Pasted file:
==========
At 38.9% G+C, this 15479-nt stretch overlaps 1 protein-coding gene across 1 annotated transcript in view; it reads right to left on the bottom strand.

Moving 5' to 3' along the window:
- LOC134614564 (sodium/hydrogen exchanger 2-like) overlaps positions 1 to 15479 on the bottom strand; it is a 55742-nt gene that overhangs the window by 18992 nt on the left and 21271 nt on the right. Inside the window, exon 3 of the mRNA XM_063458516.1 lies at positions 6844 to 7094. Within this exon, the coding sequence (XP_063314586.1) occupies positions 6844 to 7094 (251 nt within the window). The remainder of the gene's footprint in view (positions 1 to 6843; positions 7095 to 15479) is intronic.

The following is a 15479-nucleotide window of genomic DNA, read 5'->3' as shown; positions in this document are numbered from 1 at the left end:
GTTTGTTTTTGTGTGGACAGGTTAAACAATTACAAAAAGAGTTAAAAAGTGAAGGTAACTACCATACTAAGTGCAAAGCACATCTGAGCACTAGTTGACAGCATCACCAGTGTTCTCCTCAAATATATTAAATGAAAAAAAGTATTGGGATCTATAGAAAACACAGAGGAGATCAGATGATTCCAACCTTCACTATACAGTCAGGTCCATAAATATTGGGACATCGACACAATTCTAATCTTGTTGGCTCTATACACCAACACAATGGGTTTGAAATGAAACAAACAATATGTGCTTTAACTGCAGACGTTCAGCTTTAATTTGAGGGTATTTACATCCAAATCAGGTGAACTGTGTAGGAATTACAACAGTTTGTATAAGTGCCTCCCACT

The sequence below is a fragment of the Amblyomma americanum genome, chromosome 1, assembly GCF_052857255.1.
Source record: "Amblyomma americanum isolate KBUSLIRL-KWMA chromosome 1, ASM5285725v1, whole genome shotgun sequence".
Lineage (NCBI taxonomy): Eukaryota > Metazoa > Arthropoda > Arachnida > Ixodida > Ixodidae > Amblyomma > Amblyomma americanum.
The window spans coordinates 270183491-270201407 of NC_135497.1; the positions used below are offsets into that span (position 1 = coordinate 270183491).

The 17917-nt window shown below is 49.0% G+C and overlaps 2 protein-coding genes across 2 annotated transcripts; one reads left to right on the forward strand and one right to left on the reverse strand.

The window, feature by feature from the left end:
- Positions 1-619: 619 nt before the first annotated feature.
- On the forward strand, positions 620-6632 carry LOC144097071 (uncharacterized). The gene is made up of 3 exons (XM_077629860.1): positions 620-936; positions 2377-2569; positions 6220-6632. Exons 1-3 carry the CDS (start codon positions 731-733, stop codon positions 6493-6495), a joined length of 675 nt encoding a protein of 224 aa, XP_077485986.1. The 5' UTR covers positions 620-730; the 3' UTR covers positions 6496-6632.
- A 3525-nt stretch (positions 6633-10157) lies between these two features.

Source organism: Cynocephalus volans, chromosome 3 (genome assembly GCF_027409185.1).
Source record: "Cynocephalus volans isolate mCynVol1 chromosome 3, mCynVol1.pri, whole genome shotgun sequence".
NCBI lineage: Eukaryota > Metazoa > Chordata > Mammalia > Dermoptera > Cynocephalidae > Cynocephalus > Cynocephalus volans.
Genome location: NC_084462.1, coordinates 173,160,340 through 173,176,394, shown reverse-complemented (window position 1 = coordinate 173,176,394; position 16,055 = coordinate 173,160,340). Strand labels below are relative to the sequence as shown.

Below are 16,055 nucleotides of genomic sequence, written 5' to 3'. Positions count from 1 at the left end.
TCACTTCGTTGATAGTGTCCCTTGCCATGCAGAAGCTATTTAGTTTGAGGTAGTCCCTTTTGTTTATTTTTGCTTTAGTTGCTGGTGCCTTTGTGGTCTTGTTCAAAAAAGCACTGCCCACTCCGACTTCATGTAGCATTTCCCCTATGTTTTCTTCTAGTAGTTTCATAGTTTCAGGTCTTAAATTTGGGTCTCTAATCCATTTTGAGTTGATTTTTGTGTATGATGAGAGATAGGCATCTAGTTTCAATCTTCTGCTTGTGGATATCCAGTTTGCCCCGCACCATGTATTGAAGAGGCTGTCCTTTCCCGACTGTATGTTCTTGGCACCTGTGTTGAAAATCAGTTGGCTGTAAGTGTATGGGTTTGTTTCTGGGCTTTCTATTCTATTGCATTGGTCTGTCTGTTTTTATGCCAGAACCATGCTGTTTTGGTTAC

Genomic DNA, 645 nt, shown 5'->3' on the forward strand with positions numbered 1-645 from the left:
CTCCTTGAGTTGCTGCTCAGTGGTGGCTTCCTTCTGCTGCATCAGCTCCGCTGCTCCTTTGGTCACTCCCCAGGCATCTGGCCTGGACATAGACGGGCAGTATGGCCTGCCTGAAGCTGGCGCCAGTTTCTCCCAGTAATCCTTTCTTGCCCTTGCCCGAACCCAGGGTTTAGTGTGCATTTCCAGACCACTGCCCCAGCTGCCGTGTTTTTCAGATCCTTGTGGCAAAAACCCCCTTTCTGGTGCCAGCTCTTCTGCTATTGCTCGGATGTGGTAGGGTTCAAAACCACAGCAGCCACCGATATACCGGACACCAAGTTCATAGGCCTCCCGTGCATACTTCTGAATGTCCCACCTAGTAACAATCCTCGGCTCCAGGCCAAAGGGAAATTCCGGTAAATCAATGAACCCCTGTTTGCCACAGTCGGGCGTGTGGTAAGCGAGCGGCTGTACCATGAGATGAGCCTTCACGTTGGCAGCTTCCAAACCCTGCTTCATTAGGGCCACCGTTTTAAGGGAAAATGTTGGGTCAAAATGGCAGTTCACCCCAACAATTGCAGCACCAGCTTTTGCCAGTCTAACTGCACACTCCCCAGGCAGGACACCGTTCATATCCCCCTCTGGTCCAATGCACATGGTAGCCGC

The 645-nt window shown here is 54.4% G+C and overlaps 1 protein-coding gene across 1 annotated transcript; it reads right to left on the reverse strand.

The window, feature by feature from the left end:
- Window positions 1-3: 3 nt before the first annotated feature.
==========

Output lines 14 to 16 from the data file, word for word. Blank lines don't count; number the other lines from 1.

- A 3525-nt stretch (positions 6633-10157) lies between these two features.

Source organism: Cynocephalus volans, chromosome 3 (genome assembly GCF_027409185.1).
Source record: "Cynocephalus volans isolate mCynVol1 chromosome 3, mCynVol1.pri, whole genome shotgun sequence".